Hidden Burroughs-Kerouac Novel Surfaces;
So Does Malcolm Mc Neill’s ‘lost art of Ah POOK’

Is it something in the November air? Doubtful. Maybe it’s the god of artistic collaborations wanting to set the record straight. Let’s say it’s strictly dumb coincidence.
Whatever the reason, this month provides a happy occasion for legions of Jack Kerouac fans, to say nothing of William S. Burroughs cultists, who always seem eager for new revelations about both writers’ works and personalities. And if nothing else, it will add several strong threads to their already embroidered legends.
First came And the Hippos Were Boiled in Their Tanks, which has just arrived in bookstores only 64 years after William Burroughs and Jack Kerouac wrote it.
Jed Birmingham has a fascinating review at RealityStudio that discusses, among other things, why they cast its tale of murder and homosexual obsession as fiction and had to disguise the identities of the real-life characters.

[R]eviewers of Hippos have treated the book as a straight telling of the Carr-Kammerer story, more period memoir than novel. This is a dangerous practice. If we think of Hippos in terms of memoir, we have to be acutely aware of what is missing.

Now comes the lost art of Ah POOK IS HERE, opening Friday (Nov. 14) at the Salomon Arts Gallery in downtown Manhattan. It features Malcolm Mc Neill‘s collaboration with Burroughs a mere 38 years after the two of them teamed up for a word/image novel that they tried — and, sadly, failed — to get published.
Well, better late than never.
Mc Neill’s “ah pook” artwork includes all sorts of fantastic sketches, drawings, and cartoons. Fantastic in the true meaning of the word. One vivid panorama is so large — “End of Days,” measuring 25 feet x 24 inches — that the gallery display will have to be monumental.

In a riveting, unpublished memoir about their collaboration — Observed While Falling, which I’ve had the privilege of reading — Mc Neill writes that he was 22 years old and just out of art school in London when he began working with Burroughs, who was then 56 and famous — infamous might be the more apt description — as the author of Naked Lunch.
Oddly, Mc Neill had barely heard of him, let alone read any of his books. “The fact that I knew nothing about him before I met him was certainly my greatest asset,” Mc Neill writes. “If I’d had any sense of his formidable intellect, or his intense personal history, I would have been intimidated to say the least.” The memoir continues:

Apart from the age disparity and the unprecedented nature of his writing, he embodied an extreme persona for which I had no frame of reference at all: an avowed homosexual heroin addict, who’d shot and killed his wife, then essentially abandoned their only child. [This was] a scenario in which none of the elements were familiar, much less made sense. The need to try and make them so, however, was irresistible.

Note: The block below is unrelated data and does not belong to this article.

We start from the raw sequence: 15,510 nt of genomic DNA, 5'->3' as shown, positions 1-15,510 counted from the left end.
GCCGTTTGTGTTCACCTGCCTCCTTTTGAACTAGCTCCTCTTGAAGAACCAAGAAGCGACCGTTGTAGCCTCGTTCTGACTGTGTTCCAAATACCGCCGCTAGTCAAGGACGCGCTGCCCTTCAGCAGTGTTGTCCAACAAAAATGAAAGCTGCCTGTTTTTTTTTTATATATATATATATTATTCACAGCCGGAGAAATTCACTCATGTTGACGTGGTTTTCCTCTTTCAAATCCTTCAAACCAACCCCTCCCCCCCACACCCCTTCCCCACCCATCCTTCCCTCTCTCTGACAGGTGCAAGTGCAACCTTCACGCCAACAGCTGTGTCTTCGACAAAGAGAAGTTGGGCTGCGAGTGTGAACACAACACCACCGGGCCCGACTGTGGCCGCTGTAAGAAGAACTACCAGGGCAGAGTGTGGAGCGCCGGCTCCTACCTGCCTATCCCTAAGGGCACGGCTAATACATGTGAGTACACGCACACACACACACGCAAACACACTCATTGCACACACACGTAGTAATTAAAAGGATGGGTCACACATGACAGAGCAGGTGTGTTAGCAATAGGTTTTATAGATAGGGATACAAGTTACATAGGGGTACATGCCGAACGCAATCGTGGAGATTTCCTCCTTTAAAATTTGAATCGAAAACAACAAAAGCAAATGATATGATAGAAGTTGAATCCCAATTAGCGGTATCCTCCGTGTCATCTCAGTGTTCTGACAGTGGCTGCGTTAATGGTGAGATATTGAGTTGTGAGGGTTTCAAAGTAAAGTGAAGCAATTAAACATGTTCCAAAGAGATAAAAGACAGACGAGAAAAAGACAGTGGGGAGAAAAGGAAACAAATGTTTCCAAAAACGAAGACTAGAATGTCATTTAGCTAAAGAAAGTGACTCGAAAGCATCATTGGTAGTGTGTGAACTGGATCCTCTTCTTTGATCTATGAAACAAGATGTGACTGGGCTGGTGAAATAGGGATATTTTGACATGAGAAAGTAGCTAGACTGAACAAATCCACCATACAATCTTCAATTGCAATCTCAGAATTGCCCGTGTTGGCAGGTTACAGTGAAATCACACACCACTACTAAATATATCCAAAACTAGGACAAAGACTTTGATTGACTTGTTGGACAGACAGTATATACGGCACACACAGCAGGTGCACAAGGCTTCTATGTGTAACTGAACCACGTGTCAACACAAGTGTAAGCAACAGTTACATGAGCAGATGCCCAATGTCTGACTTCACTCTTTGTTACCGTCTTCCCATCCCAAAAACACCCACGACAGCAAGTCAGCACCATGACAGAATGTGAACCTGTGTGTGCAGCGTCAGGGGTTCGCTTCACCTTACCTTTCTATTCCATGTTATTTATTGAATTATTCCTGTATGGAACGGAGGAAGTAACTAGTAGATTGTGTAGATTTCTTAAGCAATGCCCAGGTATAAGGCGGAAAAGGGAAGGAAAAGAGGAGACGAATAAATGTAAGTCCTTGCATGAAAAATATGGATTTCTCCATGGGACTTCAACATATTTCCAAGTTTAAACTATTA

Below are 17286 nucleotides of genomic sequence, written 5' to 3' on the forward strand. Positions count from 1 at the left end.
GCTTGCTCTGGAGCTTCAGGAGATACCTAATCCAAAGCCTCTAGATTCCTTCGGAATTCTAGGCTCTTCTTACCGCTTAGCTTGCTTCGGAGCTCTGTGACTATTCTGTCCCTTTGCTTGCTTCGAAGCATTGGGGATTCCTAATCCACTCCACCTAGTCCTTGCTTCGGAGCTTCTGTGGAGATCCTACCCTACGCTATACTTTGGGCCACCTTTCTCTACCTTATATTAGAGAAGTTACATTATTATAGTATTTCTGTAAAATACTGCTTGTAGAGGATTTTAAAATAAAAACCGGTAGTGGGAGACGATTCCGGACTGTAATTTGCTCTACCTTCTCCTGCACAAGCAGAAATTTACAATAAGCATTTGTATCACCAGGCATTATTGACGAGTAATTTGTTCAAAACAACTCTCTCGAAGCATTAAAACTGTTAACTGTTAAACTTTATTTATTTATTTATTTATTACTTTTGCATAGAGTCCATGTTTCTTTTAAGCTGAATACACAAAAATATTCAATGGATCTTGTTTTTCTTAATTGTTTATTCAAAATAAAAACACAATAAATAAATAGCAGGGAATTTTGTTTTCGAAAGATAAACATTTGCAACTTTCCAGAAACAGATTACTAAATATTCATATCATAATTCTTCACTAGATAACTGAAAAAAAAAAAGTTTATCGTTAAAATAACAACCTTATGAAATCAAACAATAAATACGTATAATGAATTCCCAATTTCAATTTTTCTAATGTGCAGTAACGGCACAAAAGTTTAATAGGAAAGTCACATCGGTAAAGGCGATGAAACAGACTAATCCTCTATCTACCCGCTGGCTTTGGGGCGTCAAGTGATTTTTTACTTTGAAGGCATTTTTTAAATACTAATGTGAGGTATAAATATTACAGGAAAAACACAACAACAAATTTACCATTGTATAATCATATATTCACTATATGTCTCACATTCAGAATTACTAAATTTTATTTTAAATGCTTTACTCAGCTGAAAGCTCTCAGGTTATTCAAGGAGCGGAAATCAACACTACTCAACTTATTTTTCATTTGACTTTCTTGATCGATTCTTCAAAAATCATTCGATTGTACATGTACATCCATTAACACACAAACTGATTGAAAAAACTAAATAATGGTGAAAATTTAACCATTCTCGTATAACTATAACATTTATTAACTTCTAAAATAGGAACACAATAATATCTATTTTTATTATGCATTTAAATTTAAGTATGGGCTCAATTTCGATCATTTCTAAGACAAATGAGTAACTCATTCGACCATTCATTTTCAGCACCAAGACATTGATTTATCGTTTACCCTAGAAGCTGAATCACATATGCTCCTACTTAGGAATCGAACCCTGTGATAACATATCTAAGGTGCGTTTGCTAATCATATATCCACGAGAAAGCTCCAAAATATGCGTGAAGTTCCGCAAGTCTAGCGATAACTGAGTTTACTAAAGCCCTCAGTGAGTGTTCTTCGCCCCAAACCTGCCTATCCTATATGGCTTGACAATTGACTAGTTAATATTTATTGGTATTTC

“I accepted him at face value,” he notes, and Burroughs turned out to be “one of the sincerest, most unassuming normal people I’d ever met.”

Although their seven-year project was left unfinished because they couldn’t get it published — a text-only version eventually appeared — Mc Neill writes that the collaboration “changed my perception of many things, and now, many years later, continues to do so.” He adds, “The one lesson above all that working with Bill Burroughs had taught me [is] that art is a magical process.”
In other words, Mc Neill came to believe that art is not only prescient, but can actually make things happen. Which is not as weird as it sounds. Even Hemingway believed it. He put it this way: “The only writing that was any good was what you made up, what you imagined. That made everything come true. Like when he wrote ‘My Old Man’ he’d never seen a jockey killed and the next week Georges Parfrement was killed at that very jump and that was the way it looked.” But I digress.
For much more about the “ah pook” collaboration, there are several spellbinding online interviews with Mc Neill at Big Bridge, RealityStudio, and Beats in Kansas.
After starting out doing cartoons in the underground press, Mc Neill went on to a mainstream career as a high-tech artist/illustrator. His work has appeared in publications ranging from The New York Times and Rolling Stone to National Lampoon and Marvel Comics. Eventually he got into television as a “live action / effects director,” winning an Emmy, in 1984, for “Outstanding Graphics and Title Design” of the opening credits sequence for “Saturday Night Live.” Now that is weird.
(Crossposted at HuffPo)

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